skip to main content
skip to newscasts

Wednesday, May 29, 2024

Public News Service Logo
facebook instagram linkedin reddit youtube twitter
view newscast page
play newscast audioPlay

Trump case expected to head to the jury today; IN food banks concerned about draft Farm Bill; NH parents, educators urge veto of anti-LGBTQ+ bills; Study shows a precipitous drop in migratory fish populations, in US and worldwide.

view newscast page
play newscast audioPlay

Actor Robert DeNiro joins Capitol Police officers to protest against Donald Trump at his New York hush money trial as both sides make closing arguments. And the Democratic Party moves to make sure President Biden will be on the ballot in Ohio.

view newscast page
play newscast audioPlay

Smokey Bear thought only "you" could prevent forest fires, but decomposing mushrooms may also help, a Native American community in Oregon is achieving healthcare sovereignty, and Colorado farmers hope fast-maturing, drought-tolerant seeds will better handle climate change.

Decades-long effort yields protections for dwindling wolverine population

play audio
Play

Friday, December 1, 2023   

In a long-awaited decision being celebrated by conservation groups, the wolverine will receive greater protections across the northern Cascades and Rockies.

The U.S. Fish and Wildlife Service has announced wolverine will be listed as threatened under the Endangered Species Act. There are only about 300 left in the lower 48 states.

Jeff Abrams, wildlife program associate for the Idaho Conservation League, said it has taken nearly 30 years to reach this point.

"We've got a ruling that is really favorable toward setting the table to take appropriate measures going forward for the stabilization of wolverine populations," Abrams said, "and then, hopefully, an increasing trend for their rebound."

Wolverine require deep snowpack, which is affected by climate change, and Abrams said the increasing presence of recreational activity and development is also affecting the species. Opponents have argued more research needs to be done to determine the population size and future impacts of climate change on wolverine habitat.

The listing, published Thursday, opens up a 60-day public comment period on the interim rule.

Abrams called Idaho core to the current wolverine range, and pointed to work that's been done in the state to protect that habitat.

"We just need to now make the appropriate management adjustments to consider impacts of climate change and of this increased use of recreational landscapes during winter months," he observed.

He cautioned that conservation groups have a lingering concern about an exemption for incidental trapping in the rule, mainly because the magnitude of trapping's impact isn't well understood. However, he noted there are encouraging signs in the USFWS announcement that extend beyond wolverine.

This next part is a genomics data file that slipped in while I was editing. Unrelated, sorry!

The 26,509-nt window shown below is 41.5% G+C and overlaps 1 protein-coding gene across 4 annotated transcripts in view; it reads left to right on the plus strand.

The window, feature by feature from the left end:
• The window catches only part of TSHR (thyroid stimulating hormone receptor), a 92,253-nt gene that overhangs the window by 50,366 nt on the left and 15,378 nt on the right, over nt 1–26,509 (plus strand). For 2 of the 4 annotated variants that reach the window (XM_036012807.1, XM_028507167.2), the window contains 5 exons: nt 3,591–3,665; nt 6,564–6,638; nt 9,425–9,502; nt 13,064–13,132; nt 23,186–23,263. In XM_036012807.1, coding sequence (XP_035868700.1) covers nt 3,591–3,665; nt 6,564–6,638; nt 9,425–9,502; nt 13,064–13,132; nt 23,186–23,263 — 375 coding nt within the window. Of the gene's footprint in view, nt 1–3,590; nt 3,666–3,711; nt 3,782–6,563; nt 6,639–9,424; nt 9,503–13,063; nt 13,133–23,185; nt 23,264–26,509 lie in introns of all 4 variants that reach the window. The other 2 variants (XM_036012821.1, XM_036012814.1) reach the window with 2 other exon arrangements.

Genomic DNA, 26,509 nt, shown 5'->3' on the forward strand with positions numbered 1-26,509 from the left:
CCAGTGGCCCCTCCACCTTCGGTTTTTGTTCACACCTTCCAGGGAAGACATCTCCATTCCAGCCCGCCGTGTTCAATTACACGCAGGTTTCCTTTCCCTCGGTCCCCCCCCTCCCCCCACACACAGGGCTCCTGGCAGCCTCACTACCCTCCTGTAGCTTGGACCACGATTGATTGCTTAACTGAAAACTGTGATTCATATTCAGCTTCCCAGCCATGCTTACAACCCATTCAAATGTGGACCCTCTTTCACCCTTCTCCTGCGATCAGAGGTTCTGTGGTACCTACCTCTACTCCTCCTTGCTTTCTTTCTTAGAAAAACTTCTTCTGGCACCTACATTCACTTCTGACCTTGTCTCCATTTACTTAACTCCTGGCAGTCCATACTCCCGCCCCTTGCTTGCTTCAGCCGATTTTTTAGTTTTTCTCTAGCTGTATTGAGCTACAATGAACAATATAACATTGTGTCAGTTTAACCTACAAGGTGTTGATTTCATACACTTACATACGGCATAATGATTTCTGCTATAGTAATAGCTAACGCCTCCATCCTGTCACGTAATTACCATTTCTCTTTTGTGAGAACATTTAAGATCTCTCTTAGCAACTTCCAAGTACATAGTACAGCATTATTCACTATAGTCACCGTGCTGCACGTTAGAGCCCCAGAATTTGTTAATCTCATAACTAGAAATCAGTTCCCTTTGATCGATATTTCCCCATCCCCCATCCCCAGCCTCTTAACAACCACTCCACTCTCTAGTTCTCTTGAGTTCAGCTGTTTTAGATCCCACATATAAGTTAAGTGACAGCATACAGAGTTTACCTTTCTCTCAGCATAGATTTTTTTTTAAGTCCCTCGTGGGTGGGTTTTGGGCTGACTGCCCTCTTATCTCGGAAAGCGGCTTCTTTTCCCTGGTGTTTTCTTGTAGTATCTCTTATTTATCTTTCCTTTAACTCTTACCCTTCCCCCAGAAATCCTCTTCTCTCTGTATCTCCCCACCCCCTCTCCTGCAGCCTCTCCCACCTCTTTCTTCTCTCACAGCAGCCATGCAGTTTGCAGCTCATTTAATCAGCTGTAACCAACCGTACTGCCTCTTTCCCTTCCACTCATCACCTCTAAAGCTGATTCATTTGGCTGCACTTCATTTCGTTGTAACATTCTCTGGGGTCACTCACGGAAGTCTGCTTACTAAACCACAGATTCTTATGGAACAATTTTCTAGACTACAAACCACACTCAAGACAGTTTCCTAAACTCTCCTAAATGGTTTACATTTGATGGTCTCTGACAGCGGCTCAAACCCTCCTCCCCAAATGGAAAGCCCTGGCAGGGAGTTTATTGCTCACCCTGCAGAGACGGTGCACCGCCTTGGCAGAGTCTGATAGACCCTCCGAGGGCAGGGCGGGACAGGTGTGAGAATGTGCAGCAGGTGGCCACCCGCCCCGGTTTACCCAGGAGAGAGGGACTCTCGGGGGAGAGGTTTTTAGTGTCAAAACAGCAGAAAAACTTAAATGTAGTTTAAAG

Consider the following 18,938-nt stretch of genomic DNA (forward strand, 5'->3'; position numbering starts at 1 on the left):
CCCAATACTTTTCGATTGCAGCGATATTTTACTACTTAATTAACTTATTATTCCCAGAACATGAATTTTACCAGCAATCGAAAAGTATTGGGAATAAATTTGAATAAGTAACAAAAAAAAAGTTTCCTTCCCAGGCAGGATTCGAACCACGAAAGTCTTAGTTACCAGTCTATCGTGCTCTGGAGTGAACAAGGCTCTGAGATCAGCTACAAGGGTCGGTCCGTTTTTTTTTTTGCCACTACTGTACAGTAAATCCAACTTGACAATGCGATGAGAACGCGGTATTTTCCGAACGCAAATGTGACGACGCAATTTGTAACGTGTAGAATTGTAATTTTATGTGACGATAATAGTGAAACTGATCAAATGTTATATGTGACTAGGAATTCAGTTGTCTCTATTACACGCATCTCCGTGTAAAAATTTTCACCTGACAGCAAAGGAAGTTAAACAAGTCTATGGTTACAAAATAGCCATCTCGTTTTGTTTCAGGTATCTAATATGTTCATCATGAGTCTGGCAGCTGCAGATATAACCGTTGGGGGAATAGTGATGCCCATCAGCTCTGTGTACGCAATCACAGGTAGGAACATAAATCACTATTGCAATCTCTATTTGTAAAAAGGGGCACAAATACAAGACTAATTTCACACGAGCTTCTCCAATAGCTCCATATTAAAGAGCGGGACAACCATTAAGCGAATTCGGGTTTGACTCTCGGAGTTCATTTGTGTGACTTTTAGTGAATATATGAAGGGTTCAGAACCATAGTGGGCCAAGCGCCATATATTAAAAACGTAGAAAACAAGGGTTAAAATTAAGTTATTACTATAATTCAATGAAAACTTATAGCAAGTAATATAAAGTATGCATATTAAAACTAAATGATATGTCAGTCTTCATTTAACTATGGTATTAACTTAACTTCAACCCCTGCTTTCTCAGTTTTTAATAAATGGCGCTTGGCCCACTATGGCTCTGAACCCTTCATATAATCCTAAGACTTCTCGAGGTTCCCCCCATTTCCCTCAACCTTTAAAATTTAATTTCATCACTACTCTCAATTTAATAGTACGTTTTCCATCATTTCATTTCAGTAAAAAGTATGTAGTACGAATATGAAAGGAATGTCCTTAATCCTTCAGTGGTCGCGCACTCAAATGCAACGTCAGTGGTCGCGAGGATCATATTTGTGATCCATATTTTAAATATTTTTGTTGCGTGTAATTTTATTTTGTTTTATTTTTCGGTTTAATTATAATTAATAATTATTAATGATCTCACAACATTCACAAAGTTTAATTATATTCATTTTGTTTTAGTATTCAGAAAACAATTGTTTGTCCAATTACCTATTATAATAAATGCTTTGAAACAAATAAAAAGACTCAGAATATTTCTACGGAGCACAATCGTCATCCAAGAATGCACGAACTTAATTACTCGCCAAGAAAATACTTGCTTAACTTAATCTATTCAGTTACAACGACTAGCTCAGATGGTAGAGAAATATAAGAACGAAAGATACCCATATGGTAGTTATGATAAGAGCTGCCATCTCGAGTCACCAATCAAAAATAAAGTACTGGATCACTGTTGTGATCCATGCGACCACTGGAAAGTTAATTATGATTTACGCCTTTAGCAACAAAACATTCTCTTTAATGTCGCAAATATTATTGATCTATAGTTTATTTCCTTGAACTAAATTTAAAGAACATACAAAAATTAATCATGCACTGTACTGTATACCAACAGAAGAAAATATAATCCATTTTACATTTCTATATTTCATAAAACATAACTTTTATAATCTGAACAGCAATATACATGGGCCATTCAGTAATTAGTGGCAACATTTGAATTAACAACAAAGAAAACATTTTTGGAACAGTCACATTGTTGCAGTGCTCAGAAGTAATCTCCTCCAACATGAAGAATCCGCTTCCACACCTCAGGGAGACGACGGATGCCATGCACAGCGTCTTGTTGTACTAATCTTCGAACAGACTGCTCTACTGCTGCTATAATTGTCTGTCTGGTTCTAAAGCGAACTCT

"They've said, in as many words, that the science about our changing climate and the implications to wolverine - and really, other highly vulnerable native wildlife - is essentially settled," Abrams observed.


Disclosure: Idaho Conservation League contributes to our fund for reporting on Energy Policy, Environment, Public Lands/Wilderness. If you would like to help support news in the public interest, click here.


get more stories like this via email
more stories
Coal production in the Powder River Basin was 50% lower in the first quarter of 2024 than the first quarter of 2014, by about 49 million tons. (Robert Coy/Adobe Stock)

Environment

play sound

A new policy could affect the future of coal mining in the Powder River Basin and in turn, Wyoming's tax structure. The Powder River Basin produced …


Social Issues

play sound

Health care advocates are speaking out against proposed cuts to a California program that provides in-home care aides to low-income seniors and people…

Health and Wellness

play sound

Children's advocates are pressing California lawmakers to pass a bill that would increase oversight on health plans when they deny mental health servi…


The 2024 hurricane season spans from June 1 to Nov. 30. Experts anticipate it will be among the most active seasons ever recorded. (Davivd/Adobe Stock)

Social Issues

play sound

The nonprofit Save the Children is working with child care centers along the Mississippi coast, with plans and tools to help them reopen or resume …

Health and Wellness

play sound

Four years after the start of the COVID-19 pandemic, researchers are still studying its effects on society. A new report focusing on domestic …

By 2060, nearly half the days in the year are projected to be over 100 degrees Fahrenheit, according to the Arizona Department of Health Services. (Adobe Stock)

Environment

play sound

Arizona is already warming up, and a new report sheds light on how climate change is intensifying that heat. Last year, just under 650 heat-…

Social Issues

play sound

Residents of north Texas continue to clean up after the latest in a string of deadly tornadoes. According to the National Weather Service, an EF-2 …

Social Issues

play sound

Experts in the fight against the sexual exploitation of minors said there is a gap in highlighting how young men are targeted and new research said ma…

 

Phone: 303.448.9105 Toll Free: 888.891.9416 Fax: 208.247.1830 Your trusted member- and audience-supported news source since 1996 Copyright © 2021